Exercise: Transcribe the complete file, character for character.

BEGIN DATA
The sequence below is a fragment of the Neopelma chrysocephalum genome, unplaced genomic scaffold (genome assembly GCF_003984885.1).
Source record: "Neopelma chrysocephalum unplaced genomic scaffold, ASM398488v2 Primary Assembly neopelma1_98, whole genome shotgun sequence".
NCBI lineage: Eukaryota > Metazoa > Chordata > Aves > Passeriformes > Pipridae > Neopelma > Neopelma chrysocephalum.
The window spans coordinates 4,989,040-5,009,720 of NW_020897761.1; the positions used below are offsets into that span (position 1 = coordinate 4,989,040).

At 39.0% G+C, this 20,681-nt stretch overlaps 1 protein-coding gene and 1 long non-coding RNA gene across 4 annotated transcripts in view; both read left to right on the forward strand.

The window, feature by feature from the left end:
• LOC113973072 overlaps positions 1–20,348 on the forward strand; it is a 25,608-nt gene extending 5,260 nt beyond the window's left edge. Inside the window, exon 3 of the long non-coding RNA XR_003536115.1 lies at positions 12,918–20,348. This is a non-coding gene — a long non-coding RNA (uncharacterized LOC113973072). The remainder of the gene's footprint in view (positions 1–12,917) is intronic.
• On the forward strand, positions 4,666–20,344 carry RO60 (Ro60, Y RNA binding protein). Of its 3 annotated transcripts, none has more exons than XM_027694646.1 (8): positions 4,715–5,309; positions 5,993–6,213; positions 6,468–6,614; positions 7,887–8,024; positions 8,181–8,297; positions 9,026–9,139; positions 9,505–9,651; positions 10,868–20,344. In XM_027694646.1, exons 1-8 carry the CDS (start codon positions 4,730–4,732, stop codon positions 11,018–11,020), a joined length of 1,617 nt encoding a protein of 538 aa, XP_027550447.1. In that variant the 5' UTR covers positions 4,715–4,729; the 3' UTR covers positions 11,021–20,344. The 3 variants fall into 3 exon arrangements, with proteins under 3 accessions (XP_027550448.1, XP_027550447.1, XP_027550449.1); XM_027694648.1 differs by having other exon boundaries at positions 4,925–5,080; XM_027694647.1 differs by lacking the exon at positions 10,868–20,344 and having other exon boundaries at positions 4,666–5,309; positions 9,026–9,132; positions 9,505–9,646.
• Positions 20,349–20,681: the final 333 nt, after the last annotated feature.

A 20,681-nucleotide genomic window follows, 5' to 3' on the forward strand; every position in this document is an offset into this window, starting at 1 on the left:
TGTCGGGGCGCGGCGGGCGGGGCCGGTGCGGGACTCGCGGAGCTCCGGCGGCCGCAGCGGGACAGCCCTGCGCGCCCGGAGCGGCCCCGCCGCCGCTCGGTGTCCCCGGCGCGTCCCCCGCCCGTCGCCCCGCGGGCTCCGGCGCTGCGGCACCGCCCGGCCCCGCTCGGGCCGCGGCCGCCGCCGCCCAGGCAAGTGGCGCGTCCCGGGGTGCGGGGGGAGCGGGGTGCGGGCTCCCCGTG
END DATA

The sequence below is a fragment of the Neopelma chrysocephalum genome, unplaced genomic scaffold (genome assembly GCF_003984885.1).
Source record: "Neopelma chrysocephalum unplaced genomic scaffold, ASM398488v2 Primary Assembly neopelma1_98, whole genome shotgun sequence".
NCBI lineage: Eukaryota > Metazoa > Chordata > Aves > Passeriformes > Pipridae > Neopelma > Neopelma chrysocephalum.
The window spans coordinates 4,989,040-5,009,720 of NW_020897761.1; the positions used below are offsets into that span (position 1 = coordinate 4,989,040).

At 39.0% G+C, this 20,681-nt stretch overlaps 1 protein-coding gene and 1 long non-coding RNA gene across 4 annotated transcripts in view; both read left to right on the forward strand.

The window, feature by feature from the left end:
• LOC113973072 overlaps positions 1–20,348 on the forward strand; it is a 25,608-nt gene extending 5,260 nt beyond the window's left edge. Inside the window, exon 3 of the long non-coding RNA XR_003536115.1 lies at positions 12,918–20,348. This is a non-coding gene — a long non-coding RNA (uncharacterized LOC113973072). The remainder of the gene's footprint in view (positions 1–12,917) is intronic.
• On the forward strand, positions 4,666–20,344 carry RO60 (Ro60, Y RNA binding protein). Of its 3 annotated transcripts, none has more exons than XM_027694646.1 (8): positions 4,715–5,309; positions 5,993–6,213; positions 6,468–6,614; positions 7,887–8,024; positions 8,181–8,297; positions 9,026–9,139; positions 9,505–9,651; positions 10,868–20,344. In XM_027694646.1, exons 1-8 carry the CDS (start codon positions 4,730–4,732, stop codon positions 11,018–11,020), a joined length of 1,617 nt encoding a protein of 538 aa, XP_027550447.1. In that variant the 5' UTR covers positions 4,715–4,729; the 3' UTR covers positions 11,021–20,344. The 3 variants fall into 3 exon arrangements, with proteins under 3 accessions (XP_027550448.1, XP_027550447.1, XP_027550449.1); XM_027694648.1 differs by having other exon boundaries at positions 4,925–5,080; XM_027694647.1 differs by lacking the exon at positions 10,868–20,344 and having other exon boundaries at positions 4,666–5,309; positions 9,026–9,132; positions 9,505–9,646.
• Positions 20,349–20,681: the final 333 nt, after the last annotated feature.

A 20,681-nucleotide genomic window follows, 5' to 3' on the forward strand; every position in this document is an offset into this window, starting at 1 on the left:
TGTCGGGGCGCGGCGGGCGGGGCCGGTGCGGGACTCGCGGAGCTCCGGCGGCCGCAGCGGGACAGCCCTGCGCGCCCGGAGCGGCCCCGCCGCCGCTCGGTGTCCCCGGCGCGTCCCCCGCCCGTCGCCCCGCGGGCTCCGGCGCTGCGGCACCGCCCGGCCCCGCTCGGGCCGCGGCCGCCGCCGCCCAGGCAAGTGGCGCGTCCCGGGGTGCGGGGGGAGCGGGGTGCGGGCTCCCCGTG